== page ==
Logan Will went as far as Iowa could take him.
But to move up in the hockey world, he had to pick a direction and go.
He’s a member of Colorado College’s incoming class. The Ames native can count on one hand the number of Iowa hockey players that have made it to Division I.
“Once I started taking it more seriously, it was time to head out,” Will said.
His father Geoff, who coached Logan through Squirts, had firsthand experience. Geoff said he played through high school in Iowa and had the opportunity to play for a private school in Minnesota, but didn’t go.
“When I saw Logan playing, I knew he had the ability to play high-level hockey, and I knew he wouldn’t get that experience playing in Iowa,” Geoff said.
“I feel like I made a mistake in my youth, and I didn’t want Logan to make that mistake if he had the desire to play hockey.”
Like several former, current and future Tigers, the Omaha Lancers (USHL) organization was a stop on the way. Logan spent seven years there.
The 5-foot-11, 181-pound forward was used as a shutdown center in Omaha, though his father thinks he has a scoring touch. He was an assistant captain and had 13 goals and 8 assists in 48 games last season.
Logan prefers to keep his head down and, as the saying goes, play that 200-foot game.
“Just try to play really honest hockey,” he said. “Don’t get caught up a lot with the rest of the noise.”
If Logan carves out a spot among his 12-man class, he could see time in a similar role at CC. Several of coach Mike Haviland’s checking-line forwards graduated or transferred.
“I know Havi’s been turning it around, but he really wanted me to be part of that process of making CC into a powerhouse and that’s what I’m excited to do when I’m on campus,” Logan said.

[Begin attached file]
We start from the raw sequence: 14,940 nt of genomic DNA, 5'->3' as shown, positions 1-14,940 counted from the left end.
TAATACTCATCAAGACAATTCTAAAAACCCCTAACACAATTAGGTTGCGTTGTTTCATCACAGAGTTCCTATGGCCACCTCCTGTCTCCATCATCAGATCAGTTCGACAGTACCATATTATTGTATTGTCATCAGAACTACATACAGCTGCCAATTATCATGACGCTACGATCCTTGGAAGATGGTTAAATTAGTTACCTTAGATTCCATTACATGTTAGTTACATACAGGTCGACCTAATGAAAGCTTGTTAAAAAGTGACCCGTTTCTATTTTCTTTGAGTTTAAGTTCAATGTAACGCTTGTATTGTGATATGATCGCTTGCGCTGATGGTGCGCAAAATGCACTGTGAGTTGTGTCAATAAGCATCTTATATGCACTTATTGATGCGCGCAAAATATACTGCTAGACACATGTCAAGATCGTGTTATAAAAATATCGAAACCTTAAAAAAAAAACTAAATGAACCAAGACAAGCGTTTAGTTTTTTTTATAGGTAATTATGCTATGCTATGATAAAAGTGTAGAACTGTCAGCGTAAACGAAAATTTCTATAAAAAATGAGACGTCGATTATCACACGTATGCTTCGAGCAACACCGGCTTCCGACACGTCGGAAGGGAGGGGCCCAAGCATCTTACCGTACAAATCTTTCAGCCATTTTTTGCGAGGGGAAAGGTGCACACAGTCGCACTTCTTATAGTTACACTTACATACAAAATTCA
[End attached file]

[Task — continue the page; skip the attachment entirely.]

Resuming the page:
Off campus, if there’s time, he’ll look into community involvement. He won a service award two straight years in Omaha, taking advantage of volunteer opportunities with the Ronald McDonald House, reading assistance programs and, of course, hockey clinics and camps.
“I just kind of remembered growing up in a smaller hockey community, some of the older guys would work with me, encourage me, train me,” Logan said.
He’s here to help however he can, just as he was helped once upon a time.
“He likes to be a good guy,” Geoff said.
The Colorado College Student-Athlete Advisory Committee on Thursday tweeted a statement saying the athletic community “vehemently supports the pursuit of antiracism and dismantling of white supremacy within and beyond our campus community.”
The group said it would "further develop action plans" to help the cause and encouraged the community to reach out.